The origins of the “SettingSun” stems from research regarding indigenous and shamanic cultures.  In many of these cultures, health and wellness comes from balance in different domains -- the spiritual, mental, emotional, and physical domains.   A useful tool that is helpful to understand how to create balance and wholeness in life is the Native American medicine wheel.  The medicine wheel is broken up in four directions -- North, East, South, and West.  Each direction represents different aspects of life.  By standing in the center of the medicine wheel, one can begin to understand where there may be an imbalance..  It is important to always come back to the center.  The SettingSun sits in the West in the medicine wheel, and we look towards this direction for guidance and healing.

The Gift of the West — The Gift of Vision: The capacity to see clearly with our inner eye what we could become, or what the people could become together, if we should undertake the necessary journey, is as essential to human development as rain and sunshine are essential to the growth of plants.  This is because as human beings we develop and grow through our own decisions.  We therefore must have some vision; some ideal or goal to look toward, or else we will have no way of knowing what we must do (Bopp, 1984, p. 61).

The sun sets in the West.  The West symbolizes the places of dreams, visions, adulthood, deep introspection and reflection, and the ability to search deep within one’s self to heal.  The West also symbolizes Death and our relationship with Death — which is important in regards to how we live our lives.  This is often a relationship that is feared in Western culture, and is a relationship that needs to become stronger if the people of the Western world want to live healthier and happier lives.  It is the stigmatization and fear of death that can hold cultures back, and sometimes creates physical sickness, mental illness, war, poverty, and much more.  Death provides the vision for life.  It is in Death’s grip that we can truly begin to see the worth and value of life, and the potential possibilities of life.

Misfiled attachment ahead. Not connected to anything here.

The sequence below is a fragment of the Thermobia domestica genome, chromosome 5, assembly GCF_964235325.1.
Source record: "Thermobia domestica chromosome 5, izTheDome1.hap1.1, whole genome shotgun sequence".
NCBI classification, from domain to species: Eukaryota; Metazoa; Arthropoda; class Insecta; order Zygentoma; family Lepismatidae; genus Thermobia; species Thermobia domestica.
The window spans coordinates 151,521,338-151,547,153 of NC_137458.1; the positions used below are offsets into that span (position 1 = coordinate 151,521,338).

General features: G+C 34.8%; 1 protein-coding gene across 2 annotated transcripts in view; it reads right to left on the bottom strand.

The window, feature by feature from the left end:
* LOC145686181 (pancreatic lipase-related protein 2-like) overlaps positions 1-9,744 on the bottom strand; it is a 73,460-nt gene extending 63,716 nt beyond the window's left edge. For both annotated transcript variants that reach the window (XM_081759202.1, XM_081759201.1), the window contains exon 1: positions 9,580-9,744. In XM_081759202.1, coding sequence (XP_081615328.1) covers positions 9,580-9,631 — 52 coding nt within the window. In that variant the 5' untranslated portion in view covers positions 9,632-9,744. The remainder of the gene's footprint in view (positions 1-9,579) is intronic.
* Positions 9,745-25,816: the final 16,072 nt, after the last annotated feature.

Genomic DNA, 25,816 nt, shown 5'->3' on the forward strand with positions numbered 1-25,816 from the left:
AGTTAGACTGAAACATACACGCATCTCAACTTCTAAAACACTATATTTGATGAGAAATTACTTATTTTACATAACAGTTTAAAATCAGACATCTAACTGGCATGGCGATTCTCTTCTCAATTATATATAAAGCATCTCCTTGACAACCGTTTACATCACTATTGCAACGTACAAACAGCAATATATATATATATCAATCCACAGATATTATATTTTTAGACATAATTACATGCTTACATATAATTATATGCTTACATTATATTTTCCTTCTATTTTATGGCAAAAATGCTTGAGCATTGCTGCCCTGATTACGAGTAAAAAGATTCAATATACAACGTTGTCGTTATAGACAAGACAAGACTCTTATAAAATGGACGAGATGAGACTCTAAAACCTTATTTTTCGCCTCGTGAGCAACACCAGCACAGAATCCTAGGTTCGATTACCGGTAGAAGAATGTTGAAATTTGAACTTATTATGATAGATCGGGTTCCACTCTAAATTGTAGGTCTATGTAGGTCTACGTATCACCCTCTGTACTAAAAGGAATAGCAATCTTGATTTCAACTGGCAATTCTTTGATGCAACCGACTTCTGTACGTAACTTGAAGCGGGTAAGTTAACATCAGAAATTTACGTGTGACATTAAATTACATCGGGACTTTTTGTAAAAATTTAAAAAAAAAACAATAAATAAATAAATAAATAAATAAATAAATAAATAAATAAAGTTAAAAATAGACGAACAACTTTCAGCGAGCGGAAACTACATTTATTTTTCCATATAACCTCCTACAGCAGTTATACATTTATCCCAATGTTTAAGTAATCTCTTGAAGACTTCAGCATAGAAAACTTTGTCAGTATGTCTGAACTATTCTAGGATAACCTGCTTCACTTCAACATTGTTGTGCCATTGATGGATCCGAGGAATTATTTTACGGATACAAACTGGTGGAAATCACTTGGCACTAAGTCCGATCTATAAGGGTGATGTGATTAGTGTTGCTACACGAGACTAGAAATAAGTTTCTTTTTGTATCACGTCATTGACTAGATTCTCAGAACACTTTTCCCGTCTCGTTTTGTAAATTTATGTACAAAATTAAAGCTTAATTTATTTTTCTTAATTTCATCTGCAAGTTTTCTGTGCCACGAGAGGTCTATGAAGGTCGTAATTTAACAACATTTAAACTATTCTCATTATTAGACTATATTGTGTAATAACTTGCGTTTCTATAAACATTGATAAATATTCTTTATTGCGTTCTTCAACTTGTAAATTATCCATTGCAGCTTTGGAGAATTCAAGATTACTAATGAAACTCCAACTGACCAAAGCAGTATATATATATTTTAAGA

Lessons of the West:

  • The importance of working with your dreams and visions.
  • The importance of having the ability to turn inward to face the darkness and unknowns of self and life.
  • The importance of prayer, meditation, rituals, and ceremony.
  • The importance of developing a sense of spirituality in your life.
  • The importance of being able to take time for inner work, deep introspection/reflection, and self-exploration.

The West and Hungry Ghosts:

In various indigenous and shamanic cultures, illness and disease is sometimes associated with spiritual forces.  In this regard, the spiritual forces that can cause illness are sometimes called “Hungry Ghosts” or the ghosts of our forgotten ancestors.  They are called hungry ghosts because they are the spirits that continue to feed off of the energy of the younger generations.  When we forget what our ancestors have been through, and forget where we come from, we can not properly mourn the spirits that has crossed over.  Stuck in a state of limbo, these spirits continue to be hungry and feed off the life energy of individuals, creating physical sickness, mental illness, addiction, depression, and etc.  Mayan shaman, Martin Prechtel, explains in an interview that is published in The Sun Magazine, that the hungry ghosts of our ancestors chase us towards the setting sun of the West:

…The ghosts will actually chase you, and they always chase you toward the setting sun. That’s why all the great migrations of the past several thousand years have been to the west: because people are running away from the ghosts. The people stop and try to live in a new place for a while, but the ghosts always catch up with them and create enormous wars and pain and problems, which feed the hungry hordes of ghosts. Then the people continue on, always moving, never truly at home. Now we have an entire culture based on our fleeing or being devoured by ghosts (